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Neoantigens: Cancer's Achilles Heel

A multidisciplinary team of MUSC investigators is working at the interface of immunotherapy and genetics to expand treatment options for patients with lung cancer

by Kimberly McGhee
Illustration by Emma Vought

Checkpoint modulators such as PD-1 and PDL-1 inhibitors have changed the face of cancer care, eliciting long-lasting responses in select patients with solid tumors that have metastasized. Although a few patients receive great benefit, there is some frustration in the field that these new immunotherapies do not as yet help more patients.

“Checkpoint modulators in lung cancer have had spectacular results in a few cases and responses in about 20 percent of patients but have done little in the other 80 percent,” says John M. Wrangle, M.D.., an MUSC Health medical oncologist who specializes in immunotherapeutic approaches to cancer, especially lung cancer. “That is disappointing clinically. We want immunotherapy to work for more people.”

Combining checkpoint modulators with other immunotherapeutic strategies will likely be necessary if more lung cancer patients are to benefit. Wrangle and his collaborators, which include cancer immunologists Mark P. Rubinstein, Ph.D., and Chrystal M. Paulos, Ph.D., thoracic surgeon Chadrick E. Denlinger, M.D., and bioinformatician Jeff Hammerbacher, are currently working on two related strategies that lie at the interface of immunotherapy and genetics.

The first and most immediate goal of the team is to create a tumor-infiltrating T lymphocyte (TIL) product for lung cancer that they hope to bring to clinical trial at MUSC Hollings Cancer Center. In TIL therapy, a type of adoptive cell transfer (ACT) therapy, T cells are harvested from a patient’s tumor, expanded outside the body and reinfused into the patient to enhance the immune response against cancer. The availability of an FDA-registered clean room suite in the MUSC Center for Cellular Therapy, where cells harvested from the patient can be expanded and manipulated safely before reinfusion, makes a trial of TIL therapy feasible at Hollings.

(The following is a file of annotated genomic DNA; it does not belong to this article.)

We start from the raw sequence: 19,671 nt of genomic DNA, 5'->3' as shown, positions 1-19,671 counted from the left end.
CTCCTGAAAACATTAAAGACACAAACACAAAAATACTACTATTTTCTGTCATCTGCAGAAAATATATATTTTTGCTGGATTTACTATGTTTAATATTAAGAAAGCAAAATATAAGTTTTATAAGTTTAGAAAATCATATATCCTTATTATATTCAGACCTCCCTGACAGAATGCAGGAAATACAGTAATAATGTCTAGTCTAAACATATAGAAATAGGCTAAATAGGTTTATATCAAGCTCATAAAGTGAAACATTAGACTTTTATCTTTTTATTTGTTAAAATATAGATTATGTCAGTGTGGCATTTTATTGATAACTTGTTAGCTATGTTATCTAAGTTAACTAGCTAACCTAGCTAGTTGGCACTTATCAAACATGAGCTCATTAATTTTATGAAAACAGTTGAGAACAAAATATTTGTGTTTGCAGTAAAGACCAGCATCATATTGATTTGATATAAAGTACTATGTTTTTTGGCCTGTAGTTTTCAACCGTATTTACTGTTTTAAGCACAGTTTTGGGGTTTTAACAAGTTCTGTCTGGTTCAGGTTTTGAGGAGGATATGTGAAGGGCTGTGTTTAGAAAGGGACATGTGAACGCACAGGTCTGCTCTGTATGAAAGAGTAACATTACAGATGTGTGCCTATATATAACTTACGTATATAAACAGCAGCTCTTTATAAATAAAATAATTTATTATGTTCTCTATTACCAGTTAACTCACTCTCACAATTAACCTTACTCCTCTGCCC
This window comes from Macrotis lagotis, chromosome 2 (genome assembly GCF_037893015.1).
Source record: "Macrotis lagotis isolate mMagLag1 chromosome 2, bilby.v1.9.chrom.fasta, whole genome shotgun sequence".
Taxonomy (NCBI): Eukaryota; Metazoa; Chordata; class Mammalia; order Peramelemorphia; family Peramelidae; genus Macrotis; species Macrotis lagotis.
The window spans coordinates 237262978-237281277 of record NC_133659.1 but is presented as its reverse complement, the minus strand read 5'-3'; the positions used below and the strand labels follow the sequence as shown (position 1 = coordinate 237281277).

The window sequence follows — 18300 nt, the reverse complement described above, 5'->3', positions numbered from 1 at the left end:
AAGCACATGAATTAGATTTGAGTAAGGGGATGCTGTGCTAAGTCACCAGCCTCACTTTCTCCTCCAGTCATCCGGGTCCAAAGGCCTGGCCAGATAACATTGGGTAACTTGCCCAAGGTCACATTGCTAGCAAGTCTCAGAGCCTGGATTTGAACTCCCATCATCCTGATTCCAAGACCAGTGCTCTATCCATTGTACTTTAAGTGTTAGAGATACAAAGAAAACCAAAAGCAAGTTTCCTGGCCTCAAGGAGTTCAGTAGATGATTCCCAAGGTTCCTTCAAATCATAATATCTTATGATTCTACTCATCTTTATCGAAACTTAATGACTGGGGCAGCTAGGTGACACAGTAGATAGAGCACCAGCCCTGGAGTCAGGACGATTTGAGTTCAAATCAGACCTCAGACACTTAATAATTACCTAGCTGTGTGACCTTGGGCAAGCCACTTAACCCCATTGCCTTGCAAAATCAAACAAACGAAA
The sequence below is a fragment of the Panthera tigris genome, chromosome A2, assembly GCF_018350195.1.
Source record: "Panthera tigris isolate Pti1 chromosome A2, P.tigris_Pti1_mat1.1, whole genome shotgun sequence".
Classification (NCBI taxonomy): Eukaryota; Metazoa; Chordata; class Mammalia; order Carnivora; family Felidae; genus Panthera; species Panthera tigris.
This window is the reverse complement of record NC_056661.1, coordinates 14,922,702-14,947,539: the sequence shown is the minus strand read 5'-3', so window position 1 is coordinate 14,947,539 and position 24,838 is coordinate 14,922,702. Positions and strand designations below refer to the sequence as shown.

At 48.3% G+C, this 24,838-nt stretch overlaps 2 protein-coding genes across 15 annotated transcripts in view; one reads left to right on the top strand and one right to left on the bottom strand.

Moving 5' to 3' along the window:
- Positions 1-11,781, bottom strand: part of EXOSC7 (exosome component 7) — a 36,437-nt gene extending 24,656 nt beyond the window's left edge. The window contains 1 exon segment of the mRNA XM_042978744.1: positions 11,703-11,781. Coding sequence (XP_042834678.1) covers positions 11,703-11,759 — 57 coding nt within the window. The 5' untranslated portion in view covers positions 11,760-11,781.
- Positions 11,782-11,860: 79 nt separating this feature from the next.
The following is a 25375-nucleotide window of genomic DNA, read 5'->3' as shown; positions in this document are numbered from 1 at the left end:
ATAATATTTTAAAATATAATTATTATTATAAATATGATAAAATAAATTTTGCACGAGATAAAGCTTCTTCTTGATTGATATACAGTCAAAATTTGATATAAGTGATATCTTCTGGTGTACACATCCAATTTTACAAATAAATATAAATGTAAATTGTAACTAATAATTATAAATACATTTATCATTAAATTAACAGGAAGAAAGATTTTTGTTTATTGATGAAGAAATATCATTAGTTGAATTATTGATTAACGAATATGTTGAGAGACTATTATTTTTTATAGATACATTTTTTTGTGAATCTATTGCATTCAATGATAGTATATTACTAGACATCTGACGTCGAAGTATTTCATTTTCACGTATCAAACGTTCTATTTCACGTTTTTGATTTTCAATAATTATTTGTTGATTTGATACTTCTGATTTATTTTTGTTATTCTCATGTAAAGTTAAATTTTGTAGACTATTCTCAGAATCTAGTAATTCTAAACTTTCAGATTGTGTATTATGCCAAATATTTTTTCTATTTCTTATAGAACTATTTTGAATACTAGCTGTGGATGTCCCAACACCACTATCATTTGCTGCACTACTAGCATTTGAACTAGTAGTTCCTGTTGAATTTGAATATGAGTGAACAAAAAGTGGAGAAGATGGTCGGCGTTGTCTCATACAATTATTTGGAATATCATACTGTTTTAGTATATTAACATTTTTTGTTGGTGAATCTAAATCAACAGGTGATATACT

“The Center for Cellular Therapy is one of the few GMP- and FACT-accredited facilities in the country that is able to move a trial such as that for TILs to clinic with efficiency and safety,” says MUSC Health transplant surgeon Satish N. Nadig, M.D., Ph.D. medical director of the center. Shikhar Mehrotra, Ph.D., is the center’s co-scientific director for oncology and immunotherapy programs.

The second goal of the team is to identify neoantigens that are relevant to lung cancer and can be used to fine tune their TIL product and, in the longer term, to create custom personalized vaccines that can be given in combination with other immunotherapies to improve outcomes for patients with lung cancer.

Developing TIL therapy for lung cancer

Approval of chimeric antigen receptor (CAR) therapy, a type of ACT, by the FDA in August 2017 for pediatric acute lymphoblastic leukemia (see story on page 8) has helped ignite enthusiasm about ACT’s clinical potential. While the FDA-approved CARs are genetically engineered to target CD19, which is expressed on both healthy and cancerous B cells, TILs are naturally occurring and target the tumor only. “TILs are already within you, and that is one reason they are so good,” says Paulos, whose laboratory is growing TILs from patients with lung cancer and other solid tumors, including melanoma and breast cancer. “They are natural and fine-tuned to elicit a specific immune response against a mutated tumor.”

Steven A. Rosenberg, M.D., Ph.D., at the National Cancer Institute and others have achieved impressive clinical responses in a substantial subset of patients with metastatic melanoma. A few patients have had such long-lasting responses that they are likely cured. In a pooled analysis of recent clinical trial protocols, the overall response rates and complete response rates for metastatic melanoma were around 50 percent and 20 percent, respectively, with 95 percent of those with complete responses remaining disease free for at least five years.1

In 2017, Wrangle, Rubinstein and Paulos traveled to M.D. Anderson, a leader in TIL therapy, to learn its protocols for expansion and reinfusion of TILs. They then sought out Denlinger, who has been providing them with lung tumor tissue removed during surgery. “We are taking lung cancer specimens and preserving them fresh and sending them straight to the laboratory with the intent of growing out the T cells,” says Denlinger. They have now isolated TILs from about two dozen tumors and have successfully navigated the methodological and logistical challenges of expanding them in the laboratory. Although their initial focus has been on lung tumors, they are also working on isolating and expanding TILs from metastatic tumors in the liver, provided by Nadig, and in the brain, provided by resident neurosurgeon Fraser C. Henderson Jr., M.D., via the Hollings Cancer Center Tissue Biorepository.

The next steps are to implement the protocols optimized in the laboratory at the Center for Cellular Therapy, to complete an investigational new drug application and to find funding for the trial.

The role of neoantigens